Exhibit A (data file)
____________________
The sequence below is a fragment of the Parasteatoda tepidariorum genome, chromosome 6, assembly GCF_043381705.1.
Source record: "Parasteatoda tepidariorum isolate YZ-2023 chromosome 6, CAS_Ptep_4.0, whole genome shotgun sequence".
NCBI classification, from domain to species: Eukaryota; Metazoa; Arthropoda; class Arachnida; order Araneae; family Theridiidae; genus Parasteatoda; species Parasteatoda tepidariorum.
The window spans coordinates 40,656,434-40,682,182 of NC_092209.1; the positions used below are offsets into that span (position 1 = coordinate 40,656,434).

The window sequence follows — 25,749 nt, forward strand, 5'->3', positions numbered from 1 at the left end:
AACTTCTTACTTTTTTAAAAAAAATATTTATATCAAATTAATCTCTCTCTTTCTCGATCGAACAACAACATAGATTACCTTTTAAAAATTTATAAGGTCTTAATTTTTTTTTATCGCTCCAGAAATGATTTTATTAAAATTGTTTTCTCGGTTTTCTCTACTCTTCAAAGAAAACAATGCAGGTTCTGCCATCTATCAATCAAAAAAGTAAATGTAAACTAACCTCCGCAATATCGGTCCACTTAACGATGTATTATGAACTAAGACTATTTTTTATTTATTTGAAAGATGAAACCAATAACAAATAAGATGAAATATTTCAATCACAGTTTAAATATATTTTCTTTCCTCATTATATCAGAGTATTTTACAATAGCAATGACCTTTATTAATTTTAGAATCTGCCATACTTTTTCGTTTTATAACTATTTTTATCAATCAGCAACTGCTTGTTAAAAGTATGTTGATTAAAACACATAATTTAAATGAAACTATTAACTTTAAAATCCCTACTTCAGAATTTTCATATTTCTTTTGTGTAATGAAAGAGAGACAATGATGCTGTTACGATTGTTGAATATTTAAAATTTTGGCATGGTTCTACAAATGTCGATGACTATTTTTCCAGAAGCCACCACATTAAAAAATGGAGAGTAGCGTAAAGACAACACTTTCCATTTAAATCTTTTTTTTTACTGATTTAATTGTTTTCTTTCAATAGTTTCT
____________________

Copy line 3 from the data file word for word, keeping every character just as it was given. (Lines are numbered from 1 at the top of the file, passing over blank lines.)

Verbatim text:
NCBI classification, from domain to species: Eukaryota; Metazoa; Arthropoda; class Arachnida; order Araneae; family Theridiidae; genus Parasteatoda; species Parasteatoda tepidariorum.